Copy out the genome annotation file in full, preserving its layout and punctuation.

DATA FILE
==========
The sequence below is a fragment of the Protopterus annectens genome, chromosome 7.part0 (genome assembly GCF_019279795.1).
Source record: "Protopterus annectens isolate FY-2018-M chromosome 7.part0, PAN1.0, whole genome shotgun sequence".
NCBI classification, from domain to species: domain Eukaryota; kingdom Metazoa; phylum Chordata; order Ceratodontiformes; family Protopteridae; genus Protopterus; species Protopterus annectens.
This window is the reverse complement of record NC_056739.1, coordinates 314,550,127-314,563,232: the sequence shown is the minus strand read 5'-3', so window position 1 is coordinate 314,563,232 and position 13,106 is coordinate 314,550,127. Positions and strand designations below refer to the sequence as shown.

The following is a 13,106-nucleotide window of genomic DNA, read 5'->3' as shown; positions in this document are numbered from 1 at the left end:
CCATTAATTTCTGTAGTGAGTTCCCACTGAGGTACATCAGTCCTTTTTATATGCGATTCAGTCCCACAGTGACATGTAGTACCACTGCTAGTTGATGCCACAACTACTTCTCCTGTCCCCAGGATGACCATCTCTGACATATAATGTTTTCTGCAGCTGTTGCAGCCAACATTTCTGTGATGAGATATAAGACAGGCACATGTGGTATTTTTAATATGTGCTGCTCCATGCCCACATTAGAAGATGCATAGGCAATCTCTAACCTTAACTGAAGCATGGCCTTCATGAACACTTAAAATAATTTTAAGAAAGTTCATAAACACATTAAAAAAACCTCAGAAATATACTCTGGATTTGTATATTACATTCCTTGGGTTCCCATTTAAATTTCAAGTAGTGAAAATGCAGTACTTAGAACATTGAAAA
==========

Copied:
The sequence below is a fragment of the Protopterus annectens genome, chromosome 7.part0 (genome assembly GCF_019279795.1).
Source record: "Protopterus annectens isolate FY-2018-M chromosome 7.part0, PAN1.0, whole genome shotgun sequence".
NCBI classification, from domain to species: domain Eukaryota; kingdom Metazoa; phylum Chordata; order Ceratodontiformes; family Protopteridae; genus Protopterus; species Protopterus annectens.
This window is the reverse complement of record NC_056739.1, coordinates 314,550,127-314,563,232: the sequence shown is the minus strand read 5'-3', so window position 1 is coordinate 314,563,232 and position 13,106 is coordinate 314,550,127. Positions and strand designations below refer to the sequence as shown.

The following is a 13,106-nucleotide window of genomic DNA, read 5'->3' as shown; positions in this document are numbered from 1 at the left end:
CCATTAATTTCTGTAGTGAGTTCCCACTGAGGTACATCAGTCCTTTTTATATGCGATTCAGTCCCACAGTGACATGTAGTACCACTGCTAGTTGATGCCACAACTACTTCTCCTGTCCCCAGGATGACCATCTCTGACATATAATGTTTTCTGCAGCTGTTGCAGCCAACATTTCTGTGATGAGATATAAGACAGGCACATGTGGTATTTTTAATATGTGCTGCTCCATGCCCACATTAGAAGATGCATAGGCAATCTCTAACCTTAACTGAAGCATGGCCTTCATGAACACTTAAAATAATTTTAAGAAAGTTCATAAACACATTAAAAAAACCTCAGAAATATACTCTGGATTTGTATATTACATTCCTTGGGTTCCCATTTAAATTTCAAGTAGTGAAAATGCAGTACTTAGAACATTGAAAA